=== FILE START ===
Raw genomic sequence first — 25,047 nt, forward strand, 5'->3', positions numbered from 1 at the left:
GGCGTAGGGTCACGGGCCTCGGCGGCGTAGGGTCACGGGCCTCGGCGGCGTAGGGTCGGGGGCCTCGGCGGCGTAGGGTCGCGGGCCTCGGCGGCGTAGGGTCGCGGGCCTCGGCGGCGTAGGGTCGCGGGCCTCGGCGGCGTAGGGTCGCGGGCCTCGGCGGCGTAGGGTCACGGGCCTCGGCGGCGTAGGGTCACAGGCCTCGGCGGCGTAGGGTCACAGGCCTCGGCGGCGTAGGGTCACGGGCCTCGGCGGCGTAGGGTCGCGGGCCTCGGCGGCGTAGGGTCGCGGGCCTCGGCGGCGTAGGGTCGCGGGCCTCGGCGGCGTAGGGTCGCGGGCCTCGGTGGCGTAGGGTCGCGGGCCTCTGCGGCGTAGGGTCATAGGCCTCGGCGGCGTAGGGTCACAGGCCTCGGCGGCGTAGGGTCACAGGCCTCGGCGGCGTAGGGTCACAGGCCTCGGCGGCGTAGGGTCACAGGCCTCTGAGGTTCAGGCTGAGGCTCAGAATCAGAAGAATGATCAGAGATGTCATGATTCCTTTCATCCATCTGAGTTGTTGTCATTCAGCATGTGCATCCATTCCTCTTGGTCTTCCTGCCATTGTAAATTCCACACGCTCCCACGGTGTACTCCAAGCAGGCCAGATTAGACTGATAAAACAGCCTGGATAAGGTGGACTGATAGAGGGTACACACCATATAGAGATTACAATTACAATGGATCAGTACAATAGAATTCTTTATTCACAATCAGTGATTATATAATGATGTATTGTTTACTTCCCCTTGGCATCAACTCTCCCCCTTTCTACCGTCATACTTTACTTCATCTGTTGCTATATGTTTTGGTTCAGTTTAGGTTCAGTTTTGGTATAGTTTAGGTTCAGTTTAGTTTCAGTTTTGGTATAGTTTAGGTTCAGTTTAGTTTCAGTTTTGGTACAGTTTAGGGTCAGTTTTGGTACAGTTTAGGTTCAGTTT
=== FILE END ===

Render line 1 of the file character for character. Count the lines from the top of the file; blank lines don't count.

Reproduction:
Raw genomic sequence first — 25,047 nt, forward strand, 5'->3', positions numbered from 1 at the left: